Gender and Computer Science Debate at Indian Institutes of Technology

Pooja Saxena

Abstract


This ethnographic study, which spanned seven months, aims to produce a nuanced understanding of the experiences of Indian women students in Computer Science and Engineering (CSE) programs at the Indian Institute of Technology, Madras (IITM) and the Indian Institute of Technology, Kanpur (IITK). The study explores early experiences that motivated the women to enroll in CSE as well as their future aspirations. It also analyzes the barriers to achieving the goals that they expect to encounter. Drawing on 30 life histories of female students in the CSE programs, 40 semi-structured interviews with both men and women professors, deans, and directors, more than 100 informal conversations with men and women scholars, and observational field notes compiled at both IITM and IITK, the major findings from this study of Indian women and their participation in computing are as follows: (1) women do not experience masculinity in the Computer Science (CS) field; (2) CS is considered female-friendly, and women do not report having low self-concept in the field; (3) the CS field in India does not have the stereotypical image of the antisocial geek male, like in the U.S.; and, (4) in most cases, women’s elite educational qualifications do not allow them to avoid the orthodoxy of marriage.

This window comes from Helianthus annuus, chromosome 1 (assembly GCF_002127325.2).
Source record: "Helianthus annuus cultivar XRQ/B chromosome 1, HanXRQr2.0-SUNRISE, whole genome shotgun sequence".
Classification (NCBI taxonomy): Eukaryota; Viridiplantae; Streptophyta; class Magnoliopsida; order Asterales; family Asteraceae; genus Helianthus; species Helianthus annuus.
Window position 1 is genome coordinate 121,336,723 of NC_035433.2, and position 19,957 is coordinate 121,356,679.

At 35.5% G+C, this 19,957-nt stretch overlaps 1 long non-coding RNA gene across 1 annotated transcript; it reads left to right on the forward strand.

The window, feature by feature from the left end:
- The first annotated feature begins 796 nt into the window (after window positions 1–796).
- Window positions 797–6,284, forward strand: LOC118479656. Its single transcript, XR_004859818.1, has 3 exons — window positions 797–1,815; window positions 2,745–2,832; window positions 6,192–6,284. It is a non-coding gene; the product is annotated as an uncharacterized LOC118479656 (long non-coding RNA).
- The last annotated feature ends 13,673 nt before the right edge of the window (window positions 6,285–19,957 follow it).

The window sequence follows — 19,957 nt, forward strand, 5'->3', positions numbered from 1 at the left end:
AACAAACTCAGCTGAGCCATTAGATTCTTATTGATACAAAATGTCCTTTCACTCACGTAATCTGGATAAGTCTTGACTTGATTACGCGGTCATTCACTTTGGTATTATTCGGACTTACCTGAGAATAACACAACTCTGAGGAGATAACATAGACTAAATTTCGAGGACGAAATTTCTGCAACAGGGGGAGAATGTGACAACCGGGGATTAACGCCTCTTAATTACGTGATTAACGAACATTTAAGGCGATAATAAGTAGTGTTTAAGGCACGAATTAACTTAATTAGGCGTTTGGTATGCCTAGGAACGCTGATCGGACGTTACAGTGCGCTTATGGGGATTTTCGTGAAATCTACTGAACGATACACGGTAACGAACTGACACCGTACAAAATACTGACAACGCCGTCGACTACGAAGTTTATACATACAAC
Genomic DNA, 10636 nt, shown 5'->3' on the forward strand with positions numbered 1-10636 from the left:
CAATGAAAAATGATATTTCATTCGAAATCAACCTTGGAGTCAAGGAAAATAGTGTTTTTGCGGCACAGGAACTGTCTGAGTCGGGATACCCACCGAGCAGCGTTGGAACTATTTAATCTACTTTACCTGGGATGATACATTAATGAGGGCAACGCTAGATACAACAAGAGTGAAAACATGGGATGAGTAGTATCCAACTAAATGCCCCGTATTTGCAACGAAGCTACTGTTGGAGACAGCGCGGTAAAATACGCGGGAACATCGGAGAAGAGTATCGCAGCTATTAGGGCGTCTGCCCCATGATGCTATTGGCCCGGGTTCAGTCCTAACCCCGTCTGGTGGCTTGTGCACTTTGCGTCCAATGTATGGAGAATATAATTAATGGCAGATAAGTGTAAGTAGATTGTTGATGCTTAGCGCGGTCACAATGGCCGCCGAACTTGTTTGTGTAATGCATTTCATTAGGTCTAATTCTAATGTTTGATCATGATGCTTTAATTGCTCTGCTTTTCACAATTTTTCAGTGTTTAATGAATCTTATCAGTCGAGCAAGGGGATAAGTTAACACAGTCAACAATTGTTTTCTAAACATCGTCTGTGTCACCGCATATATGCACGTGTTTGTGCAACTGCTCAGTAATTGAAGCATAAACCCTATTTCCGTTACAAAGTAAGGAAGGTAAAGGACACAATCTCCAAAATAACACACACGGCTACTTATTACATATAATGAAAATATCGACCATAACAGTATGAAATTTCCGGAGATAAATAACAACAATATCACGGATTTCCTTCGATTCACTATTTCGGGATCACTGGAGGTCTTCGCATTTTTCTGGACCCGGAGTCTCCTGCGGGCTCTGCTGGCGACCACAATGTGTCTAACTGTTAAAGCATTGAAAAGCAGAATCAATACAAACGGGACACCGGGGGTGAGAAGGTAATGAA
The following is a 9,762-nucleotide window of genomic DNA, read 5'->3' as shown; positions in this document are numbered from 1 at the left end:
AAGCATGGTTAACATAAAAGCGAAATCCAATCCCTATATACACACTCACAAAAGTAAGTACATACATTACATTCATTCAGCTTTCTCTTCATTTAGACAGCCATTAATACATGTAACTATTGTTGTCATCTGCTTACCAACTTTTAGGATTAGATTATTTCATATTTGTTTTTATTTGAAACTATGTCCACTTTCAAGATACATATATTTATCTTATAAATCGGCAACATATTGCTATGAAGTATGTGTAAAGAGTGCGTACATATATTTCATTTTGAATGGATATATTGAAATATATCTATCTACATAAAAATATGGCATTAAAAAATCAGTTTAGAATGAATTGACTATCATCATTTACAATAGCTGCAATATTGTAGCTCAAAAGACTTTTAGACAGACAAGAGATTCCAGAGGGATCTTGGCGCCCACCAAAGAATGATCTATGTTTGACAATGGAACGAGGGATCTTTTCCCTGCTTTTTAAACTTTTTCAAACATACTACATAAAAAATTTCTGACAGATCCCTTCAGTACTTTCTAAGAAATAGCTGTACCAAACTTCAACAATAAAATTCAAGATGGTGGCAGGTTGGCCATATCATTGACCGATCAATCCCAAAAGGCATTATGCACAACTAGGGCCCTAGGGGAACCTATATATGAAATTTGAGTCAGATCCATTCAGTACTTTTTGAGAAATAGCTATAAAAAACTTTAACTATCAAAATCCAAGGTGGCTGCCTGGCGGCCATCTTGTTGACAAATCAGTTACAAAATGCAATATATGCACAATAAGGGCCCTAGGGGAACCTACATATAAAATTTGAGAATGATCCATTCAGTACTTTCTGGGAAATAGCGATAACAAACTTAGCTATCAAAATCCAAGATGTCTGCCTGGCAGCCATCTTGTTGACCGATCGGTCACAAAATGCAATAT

Keywords


Gender; Eccles et al. General Expectancy-Value Model of Achievement Choices; sciences; technology; engineering; mathematics, STEM; computer science

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